body: testResult
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โ€‹ Before we can request restaurant data, we will need to find the midpoint between the two zip code locations entered by the user. This is where the us-zips and geolib node packages come in handy! First, convert the user zip code locations into JSON objects with their respective latitude/longitude coordinates using the usZips function. Next, we will use these coordinates to find the midpoint via geolib.getCenterOfBounds. Lastly, pass in the center latitude, center longitude, and preferred user cuisine into another function (analyzeCoords) to send this data to the Azure Maps API.

  1. Request Restaurant Data
   async function analyzeCoords(latitude, longitude, cuisine){ 

       const subscriptionKey = process.env['map-key']; 
       const uriBase = '' + '/search/fuzzy/json';

       let params = new URLSearchParams({
           'api-version': '1.0',
           'query': cuisine + ' ' + 'restaurant',
           'subscription-key': subscriptionKey,
           'lat': latitude,
           'lon': longitude,
           'limit': 10

       let resp = await fetch(uriBase + '?' + params.toString(), {
           method: 'GET'

       let data = await resp.json();

       return data; 
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โ€‹ Let us take a closer look at the analyzeCoords (latitude, longitude, cuisine) function. In this function, you will want to populate your URL search parameters and perform a GET request for your response data that we will parse through for the user to see on the frontend.

Refer to the Free Form Search API documentation to add or modify URL parameters:

HTTP Trigger 2 (msgTrigger)

Our second HTTP trigger will send users text message directions to the restaurant they select.

  1. Add Twilio Bindings to your HTTP Trigger's function.json file
     "type": "twilioSms",
     "name": "message",
     "accountSidSetting": "TwilioAccountSid",
     "authTokenSetting": "TwilioAuthToken",
     "from": "+1425XXXXXXX",
     "direction": "out",
     "body": "Azure Functions Testing"
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โ€‹ You'll need to create a Twilio Account in order to populate your Twilio resource binding with the proper accountSID, authToken, and Twilio phone number. In this project, I created two bindings in order to send a separate text to each of the two user's who will need the restaurant address.

  1. Send user's restaurant choice to the HTTP trigger (msgTrigger)
   async function sendAddress(phone1, phone2, address, name){
     var functionUrl = "/api/msgTrigger";
     const resp = await fetch (functionUrl, {
       method: 'POST',
       body:JSON.stringify({phone1, phone2, address, name}),
       headers: {
         'Content-Type': 'application/json'
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โ€‹ Similar to how we sent an object containing form information to dineTrigger, we'll need to make another POST request to send an object containing the user's phone numbers and restaurant location to our new HTTP trigger.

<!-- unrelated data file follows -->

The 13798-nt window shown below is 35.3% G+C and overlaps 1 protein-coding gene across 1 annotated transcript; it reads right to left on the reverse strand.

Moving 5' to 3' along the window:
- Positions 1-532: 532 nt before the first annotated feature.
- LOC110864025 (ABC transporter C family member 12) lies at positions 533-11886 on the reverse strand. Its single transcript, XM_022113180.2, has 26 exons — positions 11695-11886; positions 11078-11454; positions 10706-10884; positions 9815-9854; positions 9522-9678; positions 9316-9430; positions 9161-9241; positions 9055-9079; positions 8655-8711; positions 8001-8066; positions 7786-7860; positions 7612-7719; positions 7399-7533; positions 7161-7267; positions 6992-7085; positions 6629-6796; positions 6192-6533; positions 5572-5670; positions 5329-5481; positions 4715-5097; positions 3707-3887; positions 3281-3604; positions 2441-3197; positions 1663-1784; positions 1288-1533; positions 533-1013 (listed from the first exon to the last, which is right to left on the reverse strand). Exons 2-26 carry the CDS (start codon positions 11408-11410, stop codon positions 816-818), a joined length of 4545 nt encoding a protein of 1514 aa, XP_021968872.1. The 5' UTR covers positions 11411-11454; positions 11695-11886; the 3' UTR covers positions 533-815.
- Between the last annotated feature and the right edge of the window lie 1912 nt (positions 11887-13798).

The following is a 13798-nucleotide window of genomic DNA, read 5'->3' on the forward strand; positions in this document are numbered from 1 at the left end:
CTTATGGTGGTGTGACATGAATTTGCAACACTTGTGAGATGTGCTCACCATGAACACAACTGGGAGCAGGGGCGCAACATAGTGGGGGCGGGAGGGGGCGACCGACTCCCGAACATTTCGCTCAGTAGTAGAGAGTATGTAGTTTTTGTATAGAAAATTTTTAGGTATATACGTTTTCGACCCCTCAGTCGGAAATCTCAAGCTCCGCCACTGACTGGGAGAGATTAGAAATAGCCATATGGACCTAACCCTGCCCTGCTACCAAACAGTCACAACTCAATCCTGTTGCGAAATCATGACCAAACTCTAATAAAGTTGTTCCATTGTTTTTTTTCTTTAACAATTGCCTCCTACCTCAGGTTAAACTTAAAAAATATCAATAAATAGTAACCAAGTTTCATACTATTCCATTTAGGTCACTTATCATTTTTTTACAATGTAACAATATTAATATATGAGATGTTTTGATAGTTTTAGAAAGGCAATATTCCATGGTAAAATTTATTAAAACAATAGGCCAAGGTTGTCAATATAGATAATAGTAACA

1. Text both users the address of the restaurant they select
   module.exports = async function (context, req) {

       var body = req.body;
       var phone1 = body.phone1;
       var phone2 = body.phone2;
       var address = body.address;
       var restaurantName =;

       var txtMessage = "Thanks for using Dine the Distance! Here's the address to go to " + restaurantName + ": " + address;

       //send directions

       context.bindings.message = {
           body : txtMessage,
           to: phone1 
       context.bindings.message2 = {
           body : txtMessage,
           to: phone2 
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โ€‹ Finally! It's time to send the users the address of the restaurant they plan to go to. After defining the body of the received POST request, we can formulate our message into a variable (txtMessage) and specify the body and phone numbers we want to contact in context.bindings.message.

Deploying the Static Web App ๐Ÿš€

  1. Create a static web app in Azure in the Azure Portal and add the workflow to the master branch of the GitHub repo you are currently working in
  2. Grab a friend and try a new restaurant with Dine the Distance!

Here's a link to try out my version:

Additionally here's my Github repo if you want to check out my code:

So what's next? ๐Ÿ”ฎ

โ€‹ Dine the Distance has some room for additional features. The next course of action involves presenting each user with a distance tracker to help them visualize how far they will need to drive to each recommended restaurant.

โ€‹ Until then....with Dine the Distance, you and your friends can stop aimlessly scrolling on online for restaurants nearby and instead utilize this all-in-one functional web app next time you want to grab a bite!

Special Mentions ๐Ÿค—

โ€‹ This project was created as part of the Bit Project Serverless BitCamp cohosted by Microsoft. I'd like to thank my mentor Marie Hoeger for answering all my questions and making this project a great learning experience! Additionally, thanks to Emily, Evelyn, and Julia for coordinating our cohort activities and laying out clear expectations throughout the Bit Camp.

Lastly, the name credit for this app goes out to my dear friend Divya Francis ๐Ÿ’–